Yet again, Rays keep season alive in dramatic fashion
OCT 08, 2013 12:46a ET
There were yells and drums banged and other familiar noises when catcher Jose Lobaton walked through a corridor with a wide grin and his blue hat turned backward, the man of the moment pausing to blow a kiss to a fan nearby.
This was minutes after he smacked a game-ending, 412-foot solo homer to center field -- the third ever to splash into the Rays' Touch Tank -- ending an exhausting four-hour, 19-minute cliffhanger at Tropicana Field that guaranteed these never-say-die Rays will play at least one more day.
How's this for drama? The Rays, somehow, beat the mighty Boston Red Sox 5-4 on Monday night, after falling behind by three runs 5 1/2 innings into this win-or-stay-home game, after losing a one-run lead in the top of the ninth inning under Fernando Rodney's watch, after Lobaton entered the batter's box against Koji Uehara with two outs and no postseason walk-off hits to his name since he entered the majors in 2009.
The Red Sox lead this American League Division Series two games to one, but momentum has shifted to the Rays' side.
Convention, it seems, went out the window long ago with these Rays since they played the first of three consecutive must-win games Sept. 29 at Toronto.
What's another obstacle? What's another challenge? What's another win-at-all-costs scenario, with no easy way to read or navigate this maze?
"We don't want to lose," Lobaton said. "And that's a big situation for us now. We have to win. ... I know this team, every day (we) go out to do (our) best. And that happened today. That happened in Cleveland. That happened in Texas. Every time we go out, we do our best. And today was one of those days."
Certainly it was, with the Rays countering each Red Sox move with a swing of their own. First, there was Evan Longoria's three-run homer to tie the game in the fifth inning. Then there was Delmon Young's RBI groundout to first base in the eighth, scoring Sam Fuld. Then there were Lobaton's dramatics in the ninth, which served as his career's third walk-off hit, both of the previous feats achieved against the Toronto Blue Jays in August.
On Monday, the dugout reaction of manager Joe Maddon and pitching coach Jim Hickey to Lobaton's hit captured this roller coaster best. As players celebrated around them, with Lobaton rounding the bases, Maddon and Hickey took in the moment and smiled at one another with delayed gratitude.
This was exhausting, but it was a victory well-earned. The result: the Rays will try to find a way to take their show back to Fenway Park later this week.
"I swear I was looking down on my card, and you're preparing for what's going to happen (next)," Maddon said. "And then I hear that thing you hear on the radio back in the day when you're listening to the Cardinals on KMOX, laying on the Floor in Hazleton, Penn., that knock. And (I) look up and the ball is going towards the tank, which nobody hits home runs there. Nobody does. How about that? It's incredible."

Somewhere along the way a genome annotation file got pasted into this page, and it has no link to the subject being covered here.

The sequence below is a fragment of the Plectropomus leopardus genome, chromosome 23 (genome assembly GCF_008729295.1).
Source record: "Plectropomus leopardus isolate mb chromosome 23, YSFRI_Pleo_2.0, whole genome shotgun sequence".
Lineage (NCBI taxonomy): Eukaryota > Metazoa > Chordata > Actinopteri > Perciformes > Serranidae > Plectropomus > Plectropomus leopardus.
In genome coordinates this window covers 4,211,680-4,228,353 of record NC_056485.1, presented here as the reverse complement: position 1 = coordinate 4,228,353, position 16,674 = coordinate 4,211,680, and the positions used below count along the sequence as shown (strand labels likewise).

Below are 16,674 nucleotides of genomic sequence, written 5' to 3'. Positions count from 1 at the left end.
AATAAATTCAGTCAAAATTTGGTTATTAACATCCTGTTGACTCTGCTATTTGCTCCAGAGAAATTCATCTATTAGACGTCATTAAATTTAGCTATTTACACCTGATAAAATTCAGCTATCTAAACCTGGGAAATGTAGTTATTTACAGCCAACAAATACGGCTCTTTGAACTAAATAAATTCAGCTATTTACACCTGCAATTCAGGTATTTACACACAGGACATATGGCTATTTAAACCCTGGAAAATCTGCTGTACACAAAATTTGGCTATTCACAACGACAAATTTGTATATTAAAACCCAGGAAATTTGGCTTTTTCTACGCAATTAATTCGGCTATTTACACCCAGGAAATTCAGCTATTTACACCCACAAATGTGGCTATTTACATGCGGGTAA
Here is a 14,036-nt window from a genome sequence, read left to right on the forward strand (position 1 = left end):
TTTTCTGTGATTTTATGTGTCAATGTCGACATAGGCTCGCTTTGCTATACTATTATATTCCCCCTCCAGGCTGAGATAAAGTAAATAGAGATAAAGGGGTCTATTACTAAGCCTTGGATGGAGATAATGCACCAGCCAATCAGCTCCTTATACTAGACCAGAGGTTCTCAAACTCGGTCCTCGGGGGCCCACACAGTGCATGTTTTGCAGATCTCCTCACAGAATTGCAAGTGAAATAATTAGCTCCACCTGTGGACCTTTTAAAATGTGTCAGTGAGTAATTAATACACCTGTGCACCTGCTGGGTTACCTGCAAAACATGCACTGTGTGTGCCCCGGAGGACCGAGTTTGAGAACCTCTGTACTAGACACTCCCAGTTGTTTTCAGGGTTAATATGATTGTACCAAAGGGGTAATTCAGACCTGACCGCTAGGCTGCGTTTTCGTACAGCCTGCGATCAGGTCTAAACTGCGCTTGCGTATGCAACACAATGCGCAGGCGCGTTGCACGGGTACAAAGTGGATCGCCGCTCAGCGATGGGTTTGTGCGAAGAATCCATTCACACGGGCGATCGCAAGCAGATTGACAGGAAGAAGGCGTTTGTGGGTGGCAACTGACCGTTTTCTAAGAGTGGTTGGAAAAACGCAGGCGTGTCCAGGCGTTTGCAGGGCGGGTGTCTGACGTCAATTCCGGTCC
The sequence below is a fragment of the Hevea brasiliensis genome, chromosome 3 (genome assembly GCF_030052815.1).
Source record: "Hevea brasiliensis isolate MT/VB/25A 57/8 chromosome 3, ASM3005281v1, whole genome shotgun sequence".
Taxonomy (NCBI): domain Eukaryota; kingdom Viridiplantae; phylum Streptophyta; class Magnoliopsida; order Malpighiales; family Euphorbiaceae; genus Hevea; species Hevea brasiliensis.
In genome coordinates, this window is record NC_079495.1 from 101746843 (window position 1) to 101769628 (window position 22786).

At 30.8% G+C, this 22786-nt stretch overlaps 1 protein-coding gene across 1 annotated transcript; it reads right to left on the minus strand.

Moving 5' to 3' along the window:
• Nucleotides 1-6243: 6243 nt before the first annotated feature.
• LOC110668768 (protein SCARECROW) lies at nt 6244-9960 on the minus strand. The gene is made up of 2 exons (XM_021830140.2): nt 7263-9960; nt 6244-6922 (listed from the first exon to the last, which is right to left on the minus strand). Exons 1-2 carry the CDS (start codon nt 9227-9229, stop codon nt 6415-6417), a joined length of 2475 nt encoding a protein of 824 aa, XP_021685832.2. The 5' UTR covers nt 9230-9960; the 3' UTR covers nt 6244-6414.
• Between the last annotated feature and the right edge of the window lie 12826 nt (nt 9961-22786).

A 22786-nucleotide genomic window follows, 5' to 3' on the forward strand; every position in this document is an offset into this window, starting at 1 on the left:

It was incredible enough to wonder, if at least for one more day, how long this scrappy group could last. The Rays looked spent when down 3-0 against right-hander Clay Buchholz, after being outscored 19-6 in the opening two games of this series. A comeback looked unlikely, even implausible, against the AL's strongest team.
But Longoria's homer, a highlight of his 28th birthday, seemingly gave the Rays breath, much like David Price's performance did against the Texas Rangers on Sept. 30 and Alex Cobb's mastery of the Cleveland Indians did last Wednesday. That's what's remarkable about these 2013 Rays: Small moments have carried them, probably further than they should have gone to begin with.
The Rangers and Indians were both hotter, but the Rays turned them back with relative ease. The Red Sox won 14 of 21 games between these teams entering Monday, and they had every reason to expect a quick flight home. But the Rays concocted another triumph, more drama.
"When we win it like this, I feel it gives us momentum coming into tomorrow," Rays outfielder Wil Myers said. "So I think we're all excited to get back out here tomorrow."
"We're not going to give up," first baseman James Loney said. "We believe in ourselves. Each individual person believes they can do whatever job that it is they have to (do). We're going to keep it going."
For them, the outlook Tuesday doesn't look great. They'll send struggling right-hander Jeremy Hellickson (12-10, 5.17 ERA) against right-hander Jake Peavy (12-5, 4.17 ERA), who has won four of five decisions with a 4.04 ERA since he was traded from the Chicago White Sox on July 31.
But this deep into the fall, with mounting evidence to show it's wise to expect the unexpected with the Rays' season at stake, it would be foolish to count them out. More twists await Tuesday. If history is a reliable guide, Tampa Bay will find some way, somehow, to punch a return trip to Boston for a decisive Game 5.
This night could have been the start to that end. Later Monday, Lobaton walked out of the Rays' clubhouse, into a corridor toward an interview room. Along the way, he received slaps on the back from Rays employees and security personnel. Tampa Bay's season was very much alive, the optimism clear.
"To hit a homer in that situation is something special," Lobaton said later. "Something that you can't explain."
The Rays, still alive in October, are beyond explanation.
And that suits them just fine.
You can follow Andrew Astleford on Twitter @aastleford or email him at email@example.com.
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